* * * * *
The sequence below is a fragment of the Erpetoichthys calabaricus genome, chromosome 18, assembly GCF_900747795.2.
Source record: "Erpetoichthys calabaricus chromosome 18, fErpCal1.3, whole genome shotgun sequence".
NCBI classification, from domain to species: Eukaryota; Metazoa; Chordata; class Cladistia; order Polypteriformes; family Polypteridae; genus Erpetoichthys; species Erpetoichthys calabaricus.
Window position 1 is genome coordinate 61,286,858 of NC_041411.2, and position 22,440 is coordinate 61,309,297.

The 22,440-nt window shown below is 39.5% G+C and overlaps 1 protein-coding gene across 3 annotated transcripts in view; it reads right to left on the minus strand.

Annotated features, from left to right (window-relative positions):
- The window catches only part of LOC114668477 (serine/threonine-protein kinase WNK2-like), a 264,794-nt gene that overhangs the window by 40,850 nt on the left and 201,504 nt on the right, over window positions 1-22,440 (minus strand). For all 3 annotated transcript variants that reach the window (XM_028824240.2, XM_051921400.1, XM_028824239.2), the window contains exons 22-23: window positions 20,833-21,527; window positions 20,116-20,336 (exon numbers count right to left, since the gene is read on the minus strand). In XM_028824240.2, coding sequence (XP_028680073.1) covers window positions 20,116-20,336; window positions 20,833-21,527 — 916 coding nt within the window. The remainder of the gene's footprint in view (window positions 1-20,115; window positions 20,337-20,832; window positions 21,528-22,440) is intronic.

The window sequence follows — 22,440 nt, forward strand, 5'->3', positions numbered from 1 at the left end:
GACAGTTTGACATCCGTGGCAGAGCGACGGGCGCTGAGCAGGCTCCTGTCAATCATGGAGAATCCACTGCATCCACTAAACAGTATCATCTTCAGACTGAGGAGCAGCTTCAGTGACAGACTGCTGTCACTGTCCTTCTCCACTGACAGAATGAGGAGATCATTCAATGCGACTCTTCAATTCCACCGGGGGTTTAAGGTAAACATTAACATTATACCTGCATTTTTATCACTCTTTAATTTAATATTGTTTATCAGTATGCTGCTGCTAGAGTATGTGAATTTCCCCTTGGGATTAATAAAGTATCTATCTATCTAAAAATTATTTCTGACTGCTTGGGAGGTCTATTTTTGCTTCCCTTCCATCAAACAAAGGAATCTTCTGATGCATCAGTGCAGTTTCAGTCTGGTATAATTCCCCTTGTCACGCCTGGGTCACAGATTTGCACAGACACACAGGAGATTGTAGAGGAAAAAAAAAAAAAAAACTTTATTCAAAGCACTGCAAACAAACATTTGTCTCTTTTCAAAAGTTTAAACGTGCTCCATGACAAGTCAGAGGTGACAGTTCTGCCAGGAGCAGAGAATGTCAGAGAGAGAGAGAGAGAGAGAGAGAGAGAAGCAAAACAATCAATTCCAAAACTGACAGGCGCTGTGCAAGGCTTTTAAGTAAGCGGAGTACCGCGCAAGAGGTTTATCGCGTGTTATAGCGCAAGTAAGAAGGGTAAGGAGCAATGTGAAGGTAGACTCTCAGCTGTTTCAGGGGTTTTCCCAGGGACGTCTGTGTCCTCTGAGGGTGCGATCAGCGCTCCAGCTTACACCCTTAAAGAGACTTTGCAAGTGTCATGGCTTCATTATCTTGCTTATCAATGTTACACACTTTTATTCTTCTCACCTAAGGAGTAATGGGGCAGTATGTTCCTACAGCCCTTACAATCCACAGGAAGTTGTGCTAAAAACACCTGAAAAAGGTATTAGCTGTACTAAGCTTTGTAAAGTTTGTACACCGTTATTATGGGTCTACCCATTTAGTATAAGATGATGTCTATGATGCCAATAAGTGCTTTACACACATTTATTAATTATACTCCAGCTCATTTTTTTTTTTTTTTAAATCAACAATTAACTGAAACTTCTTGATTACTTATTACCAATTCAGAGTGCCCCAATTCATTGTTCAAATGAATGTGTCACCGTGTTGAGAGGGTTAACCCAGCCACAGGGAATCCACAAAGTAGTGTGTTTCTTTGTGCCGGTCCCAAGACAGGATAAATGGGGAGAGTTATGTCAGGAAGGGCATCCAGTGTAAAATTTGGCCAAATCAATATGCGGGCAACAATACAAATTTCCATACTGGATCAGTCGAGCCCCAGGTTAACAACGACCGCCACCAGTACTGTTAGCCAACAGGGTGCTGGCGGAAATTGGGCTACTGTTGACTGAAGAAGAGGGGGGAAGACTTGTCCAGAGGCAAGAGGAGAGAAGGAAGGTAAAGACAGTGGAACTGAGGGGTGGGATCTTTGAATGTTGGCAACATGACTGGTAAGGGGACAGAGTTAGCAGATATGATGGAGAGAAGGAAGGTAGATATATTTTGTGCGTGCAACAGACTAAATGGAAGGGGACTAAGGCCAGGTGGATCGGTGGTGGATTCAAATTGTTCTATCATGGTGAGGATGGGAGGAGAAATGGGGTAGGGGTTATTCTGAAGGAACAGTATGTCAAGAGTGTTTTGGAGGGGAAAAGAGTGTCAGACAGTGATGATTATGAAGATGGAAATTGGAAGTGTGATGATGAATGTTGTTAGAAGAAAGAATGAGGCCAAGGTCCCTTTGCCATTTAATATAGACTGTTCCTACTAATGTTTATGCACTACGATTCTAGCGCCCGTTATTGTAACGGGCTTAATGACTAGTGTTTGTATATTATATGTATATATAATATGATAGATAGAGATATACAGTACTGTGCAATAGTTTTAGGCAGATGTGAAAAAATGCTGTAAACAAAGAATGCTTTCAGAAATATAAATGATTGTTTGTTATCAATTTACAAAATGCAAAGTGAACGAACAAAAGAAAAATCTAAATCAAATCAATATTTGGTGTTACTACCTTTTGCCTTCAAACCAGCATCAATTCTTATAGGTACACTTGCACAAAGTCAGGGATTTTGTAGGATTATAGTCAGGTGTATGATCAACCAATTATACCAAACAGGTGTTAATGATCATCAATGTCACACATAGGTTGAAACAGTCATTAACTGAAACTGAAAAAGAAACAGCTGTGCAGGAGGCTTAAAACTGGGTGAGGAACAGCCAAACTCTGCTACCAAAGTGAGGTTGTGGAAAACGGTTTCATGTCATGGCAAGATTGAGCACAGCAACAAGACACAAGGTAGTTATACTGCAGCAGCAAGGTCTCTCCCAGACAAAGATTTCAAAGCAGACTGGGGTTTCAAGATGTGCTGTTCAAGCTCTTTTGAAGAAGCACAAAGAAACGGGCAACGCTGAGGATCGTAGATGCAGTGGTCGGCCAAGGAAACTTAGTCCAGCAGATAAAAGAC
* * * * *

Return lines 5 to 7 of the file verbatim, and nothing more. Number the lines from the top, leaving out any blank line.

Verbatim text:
The 22,440-nt window shown below is 39.5% G+C and overlaps 1 protein-coding gene across 3 annotated transcripts in view; it reads right to left on the minus strand.

Annotated features, from left to right (window-relative positions):
- The window catches only part of LOC114668477 (serine/threonine-protein kinase WNK2-like), a 264,794-nt gene that overhangs the window by 40,850 nt on the left and 201,504 nt on the right, over window positions 1-22,440 (minus strand). For all 3 annotated transcript variants that reach the window (XM_028824240.2, XM_051921400.1, XM_028824239.2), the window contains exons 22-23: window positions 20,833-21,527; window positions 20,116-20,336 (exon numbers count right to left, since the gene is read on the minus strand). In XM_028824240.2, coding sequence (XP_028680073.1) covers window positions 20,116-20,336; window positions 20,833-21,527 — 916 coding nt within the window. The remainder of the gene's footprint in view (window positions 1-20,115; window positions 20,337-20,832; window positions 21,528-22,440) is intronic.